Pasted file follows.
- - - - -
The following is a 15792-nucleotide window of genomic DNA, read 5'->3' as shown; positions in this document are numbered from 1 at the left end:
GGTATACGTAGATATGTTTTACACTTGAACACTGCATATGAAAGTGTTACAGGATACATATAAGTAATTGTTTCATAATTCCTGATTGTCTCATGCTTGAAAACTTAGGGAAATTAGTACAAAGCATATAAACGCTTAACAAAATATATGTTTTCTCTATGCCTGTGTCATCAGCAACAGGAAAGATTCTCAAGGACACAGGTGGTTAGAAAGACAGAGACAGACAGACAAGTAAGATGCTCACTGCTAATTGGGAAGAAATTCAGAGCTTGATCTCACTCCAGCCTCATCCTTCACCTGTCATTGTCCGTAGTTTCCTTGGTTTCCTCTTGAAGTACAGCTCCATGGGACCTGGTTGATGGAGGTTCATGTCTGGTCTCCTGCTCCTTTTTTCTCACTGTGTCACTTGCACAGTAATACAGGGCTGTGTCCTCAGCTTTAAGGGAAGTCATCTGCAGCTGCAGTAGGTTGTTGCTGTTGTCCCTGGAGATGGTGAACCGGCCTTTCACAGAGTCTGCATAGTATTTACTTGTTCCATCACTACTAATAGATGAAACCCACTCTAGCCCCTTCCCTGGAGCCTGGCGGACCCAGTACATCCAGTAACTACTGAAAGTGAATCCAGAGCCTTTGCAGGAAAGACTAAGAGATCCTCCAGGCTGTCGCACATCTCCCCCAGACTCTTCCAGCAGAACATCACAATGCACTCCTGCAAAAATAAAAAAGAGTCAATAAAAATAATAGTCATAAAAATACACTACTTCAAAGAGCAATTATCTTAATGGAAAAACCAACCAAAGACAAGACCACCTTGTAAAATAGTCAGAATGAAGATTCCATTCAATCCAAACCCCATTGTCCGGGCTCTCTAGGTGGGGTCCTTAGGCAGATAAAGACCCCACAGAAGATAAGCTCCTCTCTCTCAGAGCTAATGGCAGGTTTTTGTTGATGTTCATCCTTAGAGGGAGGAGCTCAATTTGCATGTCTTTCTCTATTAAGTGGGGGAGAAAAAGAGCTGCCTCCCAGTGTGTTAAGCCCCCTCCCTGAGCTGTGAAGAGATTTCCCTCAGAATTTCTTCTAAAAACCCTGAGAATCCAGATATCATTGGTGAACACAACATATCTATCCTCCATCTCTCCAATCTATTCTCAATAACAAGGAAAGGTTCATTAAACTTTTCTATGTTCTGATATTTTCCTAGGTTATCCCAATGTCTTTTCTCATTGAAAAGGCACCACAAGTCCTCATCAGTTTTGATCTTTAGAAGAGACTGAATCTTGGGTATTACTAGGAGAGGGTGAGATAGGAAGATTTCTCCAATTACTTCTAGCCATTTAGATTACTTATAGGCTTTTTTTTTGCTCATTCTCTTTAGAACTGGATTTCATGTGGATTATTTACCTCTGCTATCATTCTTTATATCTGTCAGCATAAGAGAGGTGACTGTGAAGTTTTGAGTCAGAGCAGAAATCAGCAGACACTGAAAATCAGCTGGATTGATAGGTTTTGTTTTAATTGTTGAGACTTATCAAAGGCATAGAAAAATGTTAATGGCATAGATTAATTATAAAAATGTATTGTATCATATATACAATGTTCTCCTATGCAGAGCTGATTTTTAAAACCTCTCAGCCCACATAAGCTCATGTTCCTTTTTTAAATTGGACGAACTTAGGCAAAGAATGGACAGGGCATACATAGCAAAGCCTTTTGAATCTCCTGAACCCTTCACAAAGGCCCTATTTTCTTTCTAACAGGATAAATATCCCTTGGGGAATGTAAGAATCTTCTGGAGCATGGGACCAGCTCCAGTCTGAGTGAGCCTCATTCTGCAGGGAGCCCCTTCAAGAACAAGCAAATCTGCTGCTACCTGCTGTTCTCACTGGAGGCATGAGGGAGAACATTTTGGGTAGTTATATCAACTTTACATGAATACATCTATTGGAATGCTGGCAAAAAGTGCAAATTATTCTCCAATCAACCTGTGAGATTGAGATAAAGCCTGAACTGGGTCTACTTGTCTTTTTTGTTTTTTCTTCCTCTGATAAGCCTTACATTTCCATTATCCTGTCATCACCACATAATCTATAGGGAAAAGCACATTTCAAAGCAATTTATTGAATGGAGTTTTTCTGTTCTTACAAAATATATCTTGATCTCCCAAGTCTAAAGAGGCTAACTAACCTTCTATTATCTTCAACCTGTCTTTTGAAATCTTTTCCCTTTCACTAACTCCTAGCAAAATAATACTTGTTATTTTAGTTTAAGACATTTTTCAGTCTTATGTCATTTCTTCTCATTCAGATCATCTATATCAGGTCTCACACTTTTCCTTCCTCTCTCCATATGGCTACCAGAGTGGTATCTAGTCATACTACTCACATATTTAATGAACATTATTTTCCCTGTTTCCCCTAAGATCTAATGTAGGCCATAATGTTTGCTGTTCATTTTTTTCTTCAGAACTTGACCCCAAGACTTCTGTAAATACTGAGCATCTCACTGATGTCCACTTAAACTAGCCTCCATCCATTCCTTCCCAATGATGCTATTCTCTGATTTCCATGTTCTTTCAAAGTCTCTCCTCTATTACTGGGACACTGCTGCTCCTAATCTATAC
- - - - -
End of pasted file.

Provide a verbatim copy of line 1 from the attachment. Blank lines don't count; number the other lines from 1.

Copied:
The following is a 15792-nucleotide window of genomic DNA, read 5'->3' as shown; positions in this document are numbered from 1 at the left end: